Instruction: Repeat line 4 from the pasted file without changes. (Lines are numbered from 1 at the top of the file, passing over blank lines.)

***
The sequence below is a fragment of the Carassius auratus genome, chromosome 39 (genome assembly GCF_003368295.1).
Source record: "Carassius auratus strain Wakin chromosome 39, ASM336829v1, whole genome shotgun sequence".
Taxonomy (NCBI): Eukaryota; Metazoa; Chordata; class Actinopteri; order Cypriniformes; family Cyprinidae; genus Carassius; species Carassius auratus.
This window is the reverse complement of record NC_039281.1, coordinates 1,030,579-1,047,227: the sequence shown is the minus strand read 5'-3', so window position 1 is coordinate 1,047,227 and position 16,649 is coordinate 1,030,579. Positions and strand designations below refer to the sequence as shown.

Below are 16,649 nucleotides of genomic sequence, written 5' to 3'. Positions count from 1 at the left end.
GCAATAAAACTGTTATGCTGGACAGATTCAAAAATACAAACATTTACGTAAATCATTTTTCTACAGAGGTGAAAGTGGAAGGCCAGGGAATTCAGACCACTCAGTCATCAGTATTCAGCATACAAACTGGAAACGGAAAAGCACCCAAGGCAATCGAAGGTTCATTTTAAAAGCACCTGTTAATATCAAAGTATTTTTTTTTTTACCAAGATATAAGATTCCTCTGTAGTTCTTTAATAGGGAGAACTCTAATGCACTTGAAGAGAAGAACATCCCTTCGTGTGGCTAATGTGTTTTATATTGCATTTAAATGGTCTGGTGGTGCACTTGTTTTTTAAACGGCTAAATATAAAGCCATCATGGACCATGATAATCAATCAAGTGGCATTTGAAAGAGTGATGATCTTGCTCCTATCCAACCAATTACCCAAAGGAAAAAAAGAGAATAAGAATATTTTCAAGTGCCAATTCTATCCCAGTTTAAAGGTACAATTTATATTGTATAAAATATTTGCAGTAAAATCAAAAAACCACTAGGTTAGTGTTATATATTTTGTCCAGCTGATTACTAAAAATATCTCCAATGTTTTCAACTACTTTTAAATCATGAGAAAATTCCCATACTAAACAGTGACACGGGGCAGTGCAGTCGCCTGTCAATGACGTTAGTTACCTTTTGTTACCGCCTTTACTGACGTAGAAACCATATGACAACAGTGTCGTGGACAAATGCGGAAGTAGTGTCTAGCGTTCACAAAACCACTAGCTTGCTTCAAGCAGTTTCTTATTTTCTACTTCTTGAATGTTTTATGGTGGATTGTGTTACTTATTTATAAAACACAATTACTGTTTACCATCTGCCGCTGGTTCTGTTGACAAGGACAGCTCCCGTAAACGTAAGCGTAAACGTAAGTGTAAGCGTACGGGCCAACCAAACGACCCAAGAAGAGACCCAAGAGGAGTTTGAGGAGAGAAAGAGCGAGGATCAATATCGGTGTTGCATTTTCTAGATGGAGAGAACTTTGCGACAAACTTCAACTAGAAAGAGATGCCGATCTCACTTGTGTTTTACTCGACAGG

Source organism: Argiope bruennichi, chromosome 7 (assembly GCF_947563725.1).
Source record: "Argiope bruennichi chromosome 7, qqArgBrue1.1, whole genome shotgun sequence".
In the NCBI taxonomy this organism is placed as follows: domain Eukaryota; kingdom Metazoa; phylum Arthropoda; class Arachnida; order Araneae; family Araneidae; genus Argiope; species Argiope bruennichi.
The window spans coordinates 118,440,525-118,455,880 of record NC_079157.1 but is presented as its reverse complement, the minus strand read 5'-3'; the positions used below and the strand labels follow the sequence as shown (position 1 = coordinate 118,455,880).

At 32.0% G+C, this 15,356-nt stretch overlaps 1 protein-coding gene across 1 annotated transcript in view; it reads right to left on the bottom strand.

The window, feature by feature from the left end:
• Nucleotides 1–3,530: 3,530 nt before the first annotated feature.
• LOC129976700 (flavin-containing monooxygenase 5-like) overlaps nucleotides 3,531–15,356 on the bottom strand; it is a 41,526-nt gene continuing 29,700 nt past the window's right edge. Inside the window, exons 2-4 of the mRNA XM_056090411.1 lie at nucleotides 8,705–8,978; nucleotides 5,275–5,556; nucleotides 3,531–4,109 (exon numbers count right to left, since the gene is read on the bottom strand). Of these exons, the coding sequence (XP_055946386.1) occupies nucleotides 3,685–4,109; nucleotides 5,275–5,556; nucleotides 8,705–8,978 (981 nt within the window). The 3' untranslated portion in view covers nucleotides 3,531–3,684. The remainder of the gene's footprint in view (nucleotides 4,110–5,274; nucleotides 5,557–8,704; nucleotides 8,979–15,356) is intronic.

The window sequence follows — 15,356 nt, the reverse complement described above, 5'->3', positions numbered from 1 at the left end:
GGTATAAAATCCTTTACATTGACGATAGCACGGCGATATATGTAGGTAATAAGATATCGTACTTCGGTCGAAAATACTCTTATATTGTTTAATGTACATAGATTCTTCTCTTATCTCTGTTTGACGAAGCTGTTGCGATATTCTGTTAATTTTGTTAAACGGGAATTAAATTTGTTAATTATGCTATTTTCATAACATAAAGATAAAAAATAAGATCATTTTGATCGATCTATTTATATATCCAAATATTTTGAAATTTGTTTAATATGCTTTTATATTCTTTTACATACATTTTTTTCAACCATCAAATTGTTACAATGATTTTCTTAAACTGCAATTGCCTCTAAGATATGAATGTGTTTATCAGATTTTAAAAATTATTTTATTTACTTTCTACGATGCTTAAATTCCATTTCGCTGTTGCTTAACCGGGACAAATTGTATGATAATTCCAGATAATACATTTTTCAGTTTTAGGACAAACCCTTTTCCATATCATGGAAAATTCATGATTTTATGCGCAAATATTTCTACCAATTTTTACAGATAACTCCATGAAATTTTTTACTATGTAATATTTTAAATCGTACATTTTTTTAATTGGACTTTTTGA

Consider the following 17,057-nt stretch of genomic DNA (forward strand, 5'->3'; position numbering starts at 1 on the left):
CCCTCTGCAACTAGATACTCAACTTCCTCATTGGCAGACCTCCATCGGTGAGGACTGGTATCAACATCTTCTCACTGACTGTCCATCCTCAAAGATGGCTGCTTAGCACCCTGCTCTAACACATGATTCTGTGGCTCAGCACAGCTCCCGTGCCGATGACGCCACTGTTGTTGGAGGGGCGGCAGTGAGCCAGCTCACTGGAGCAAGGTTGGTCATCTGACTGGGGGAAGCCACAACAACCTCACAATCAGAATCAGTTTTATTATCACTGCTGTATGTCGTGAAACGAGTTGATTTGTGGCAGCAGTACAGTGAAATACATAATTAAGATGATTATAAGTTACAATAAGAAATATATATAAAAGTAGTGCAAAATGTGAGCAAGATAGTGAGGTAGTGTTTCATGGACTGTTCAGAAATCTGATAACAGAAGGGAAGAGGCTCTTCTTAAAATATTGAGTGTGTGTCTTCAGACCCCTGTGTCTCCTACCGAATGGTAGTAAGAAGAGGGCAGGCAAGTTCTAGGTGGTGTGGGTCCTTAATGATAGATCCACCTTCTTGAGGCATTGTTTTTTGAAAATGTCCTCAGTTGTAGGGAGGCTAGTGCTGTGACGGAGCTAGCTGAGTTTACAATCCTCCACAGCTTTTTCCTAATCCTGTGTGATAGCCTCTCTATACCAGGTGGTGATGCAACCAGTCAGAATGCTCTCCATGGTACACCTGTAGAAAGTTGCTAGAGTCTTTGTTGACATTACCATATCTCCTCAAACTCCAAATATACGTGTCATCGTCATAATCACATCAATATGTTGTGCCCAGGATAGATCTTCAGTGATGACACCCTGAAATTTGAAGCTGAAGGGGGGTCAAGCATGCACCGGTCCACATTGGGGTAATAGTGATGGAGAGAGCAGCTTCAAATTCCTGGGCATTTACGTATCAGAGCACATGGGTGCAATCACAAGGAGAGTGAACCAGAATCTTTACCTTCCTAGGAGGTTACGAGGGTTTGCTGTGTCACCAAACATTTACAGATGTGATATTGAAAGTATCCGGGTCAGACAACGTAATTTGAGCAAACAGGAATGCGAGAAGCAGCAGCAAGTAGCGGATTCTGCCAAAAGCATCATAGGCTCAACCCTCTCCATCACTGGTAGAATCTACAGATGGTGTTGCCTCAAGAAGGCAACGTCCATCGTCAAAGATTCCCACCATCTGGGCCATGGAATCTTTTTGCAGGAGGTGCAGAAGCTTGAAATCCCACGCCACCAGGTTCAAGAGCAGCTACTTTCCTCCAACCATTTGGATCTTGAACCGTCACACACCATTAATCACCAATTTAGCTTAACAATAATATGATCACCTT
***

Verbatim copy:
This window is the reverse complement of record NC_039281.1, coordinates 1,030,579-1,047,227: the sequence shown is the minus strand read 5'-3', so window position 1 is coordinate 1,047,227 and position 16,649 is coordinate 1,030,579. Positions and strand designations below refer to the sequence as shown.